Veronese Riddle

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Veronese Riddle
Indovinello veronese.jpg
Original text
Full titleIndovinello Veronese (Italian)
LanguageEarly Italian/late Vulgar Latin
Date8th or early 9th century
ProvenanceVerona, Italy

The Veronese Riddle (Italian: Indovinello veronese) is a riddle written in late Vulgar Latin on the margin of a parchment, on the Verona Orational, probably in the 8th or early 9th century, by a Christian monk from Verona, in northern Italy. It is an example of the internationally widespread writing-riddle, very popular in the Middle Ages and still in circulation in recent times. Discovered by Luigi Schiaparelli in 1924, it is considered the oldest existing document in the Italian language along with the Placiti Cassinesi.[1]


The text, with a literal translation, runs:

Se pareba boves
alba pratalia araba
albo versorio teneba
negro semen seminaba

In front of him (he) led oxen
White fields (he) plowed
A white plow (he) held
A black seed (he) sowed.


The lines of this riddle tell us of a somebody with oxen (boves) who used to plow white fields (alba pratalia) with a white plow (albo versorio), sowing a black seed (negro semen); this person is the writer himself, the monk whose business is to copy old manuscripts. The oxen are his fingers which draw a white feather (the white plow) across the page (the white fields), leaving black ink marks (black seed).

Origins of the Indovinello[edit]

This document dates to the late 10th-early 11th century, and the above text was followed by a small thanksgiving prayer in Latin: gratias tibi agimus omnip(oten)s sempiterne d(eu)s ("we thank you almighty everlasting God"); these lines were written on codex LXXXIX (89) of the Biblioteca Capitolare di Verona. The parchment, discovered by Schiapparelli in 1924, is a Mozarabic oration by the Spanish Christian Church, i.e. a document in a Romance language first written in Spain in an area influenced by the Moorish culture, probably around Toledo. It was then brought to Cagliari and then to Pisa before reaching the Chapter of Verona.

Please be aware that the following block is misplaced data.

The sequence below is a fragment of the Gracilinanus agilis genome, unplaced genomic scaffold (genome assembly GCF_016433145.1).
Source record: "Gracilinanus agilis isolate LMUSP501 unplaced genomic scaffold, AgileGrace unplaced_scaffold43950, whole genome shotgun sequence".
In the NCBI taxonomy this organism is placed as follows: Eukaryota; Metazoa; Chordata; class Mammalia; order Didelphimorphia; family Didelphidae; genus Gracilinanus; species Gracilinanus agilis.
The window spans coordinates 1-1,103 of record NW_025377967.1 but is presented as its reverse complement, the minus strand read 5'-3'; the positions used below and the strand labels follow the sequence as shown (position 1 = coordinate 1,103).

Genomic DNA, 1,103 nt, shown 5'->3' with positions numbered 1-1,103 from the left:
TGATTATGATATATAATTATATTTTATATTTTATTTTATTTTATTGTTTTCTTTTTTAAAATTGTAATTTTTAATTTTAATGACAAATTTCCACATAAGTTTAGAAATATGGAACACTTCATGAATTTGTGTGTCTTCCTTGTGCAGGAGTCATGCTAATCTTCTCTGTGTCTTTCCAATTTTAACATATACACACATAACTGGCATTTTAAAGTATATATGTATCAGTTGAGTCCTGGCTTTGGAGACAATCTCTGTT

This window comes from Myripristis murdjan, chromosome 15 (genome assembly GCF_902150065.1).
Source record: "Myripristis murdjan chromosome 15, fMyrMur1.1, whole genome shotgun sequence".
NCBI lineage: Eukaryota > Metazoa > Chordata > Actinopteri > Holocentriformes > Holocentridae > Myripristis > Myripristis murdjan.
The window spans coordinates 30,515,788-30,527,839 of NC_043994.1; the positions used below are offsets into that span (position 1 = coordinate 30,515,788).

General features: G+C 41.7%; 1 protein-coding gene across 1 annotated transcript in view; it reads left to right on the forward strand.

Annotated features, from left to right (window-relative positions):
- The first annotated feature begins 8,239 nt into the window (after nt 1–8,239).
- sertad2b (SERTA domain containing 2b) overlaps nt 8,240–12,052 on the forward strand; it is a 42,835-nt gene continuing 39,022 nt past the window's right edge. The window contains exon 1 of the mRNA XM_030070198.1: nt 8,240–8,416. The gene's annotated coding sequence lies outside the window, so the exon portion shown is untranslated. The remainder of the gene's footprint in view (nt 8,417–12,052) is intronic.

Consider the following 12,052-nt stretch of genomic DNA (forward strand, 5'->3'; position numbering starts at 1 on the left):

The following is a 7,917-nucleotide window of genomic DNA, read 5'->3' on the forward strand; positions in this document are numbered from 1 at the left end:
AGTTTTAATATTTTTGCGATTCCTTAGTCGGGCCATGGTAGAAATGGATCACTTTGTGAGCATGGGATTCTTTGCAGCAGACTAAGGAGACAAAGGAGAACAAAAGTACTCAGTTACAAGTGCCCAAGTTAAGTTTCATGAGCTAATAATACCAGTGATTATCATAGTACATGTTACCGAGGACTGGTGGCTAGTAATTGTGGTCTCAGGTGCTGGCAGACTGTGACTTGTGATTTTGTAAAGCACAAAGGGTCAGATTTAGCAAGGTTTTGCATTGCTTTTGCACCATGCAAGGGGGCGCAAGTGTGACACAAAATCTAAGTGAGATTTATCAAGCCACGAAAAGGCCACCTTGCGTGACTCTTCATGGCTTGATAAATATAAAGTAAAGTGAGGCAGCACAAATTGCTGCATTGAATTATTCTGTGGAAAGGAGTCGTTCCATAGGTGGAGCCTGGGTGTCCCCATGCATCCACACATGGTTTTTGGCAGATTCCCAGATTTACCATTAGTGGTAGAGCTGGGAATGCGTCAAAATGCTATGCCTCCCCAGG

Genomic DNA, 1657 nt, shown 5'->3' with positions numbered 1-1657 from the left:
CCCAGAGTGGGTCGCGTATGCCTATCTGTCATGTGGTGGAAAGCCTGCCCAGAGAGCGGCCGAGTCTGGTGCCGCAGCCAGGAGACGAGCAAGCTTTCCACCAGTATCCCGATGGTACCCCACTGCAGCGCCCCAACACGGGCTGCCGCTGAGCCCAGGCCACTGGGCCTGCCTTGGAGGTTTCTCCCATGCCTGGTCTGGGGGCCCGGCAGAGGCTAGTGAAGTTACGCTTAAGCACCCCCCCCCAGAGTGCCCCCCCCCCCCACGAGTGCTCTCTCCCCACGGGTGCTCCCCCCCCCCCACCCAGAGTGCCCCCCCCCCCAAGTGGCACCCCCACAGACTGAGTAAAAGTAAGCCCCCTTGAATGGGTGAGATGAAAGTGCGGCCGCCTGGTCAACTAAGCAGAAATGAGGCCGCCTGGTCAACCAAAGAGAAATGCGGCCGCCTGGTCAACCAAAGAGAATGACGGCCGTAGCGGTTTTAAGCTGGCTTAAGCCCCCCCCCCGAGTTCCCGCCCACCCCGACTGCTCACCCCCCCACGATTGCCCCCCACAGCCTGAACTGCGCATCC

Text analysis and comments[edit]

Many more European documents seem to confirm that the distinctive traits of Romance languages occurred all around the same time (e.g. France's Serments de Strasburg). Though initially hailed as the earliest document in Italian in the first years following Schiapparelli's discovery, today the record has been disputed by many scholars from Bruno Migliorini to Cesare Segre and Francesco Bruni, who have placed it at the latest stage of Vulgar Latin, though this very term is far from being clear-cut, and Migliorini himself considers it dilapidated. At present, however, the Placito Capuano (960 AD; the first in a series of four documents dated 960-963 AD issued by a Capuan court) is considered to be the first document ever written in Italian, although Migliorini concedes that since the Placito was put on record as an official court proceeding (and signed by a notary), Italian must have been widely spoken for at least one century.

Some words do stick to the rules of Latin grammar (boves with -es for the accusative masculine plural, alba with -a suffix for the neuter plural), yet more are distinctly Italian, with no cases and producing the typical ending of Italian verbs: pareba (It. pareva), araba (It. arava), teneba (It. teneva), seminaba (It. seminava) instead of Latin imperfect tense parebat, arabat, tenebat, seminabat. Albo versorio and negro semen have replaced Latin album versorium and nigrum semen (accusative). Versorio is still the word for "plow" in today's Veronese dialect (and the other varieties of Venetian language) as the verb parar is still the word for 'push on', 'drive', 'lead' (in Italian spingere, guidare). Michele A. Cortelazzo and Ivano Paccagnella say that the plural -es of boves may well be considered Ladin and therefore not Latin, but Romance too. Albo is early Italian, especially since Germanic blank entered Italian usage later, leading to current Italian bianco ("white").

See also[edit]


  1. ^ Archived from the original on May 7, 2006. Retrieved April 18, 2007. Missing or empty |title= (help)
  • Bruno Migliorini, Storia della lingua italiana. Firenze, Sansoni, 1987.
  • Aldo Giudice, Giovanni Bruni, Problemi e scrittori della lingua italiana. Torino, Paravia 1973, vols.
  • AA.VV. Il libro Garzanti della lingua italiana. Milano, Garzanti, 1969.
  • Lucia Cesarini Martinelli, La filologia. Roma, Editori Riuniti, 1984.

External links[edit]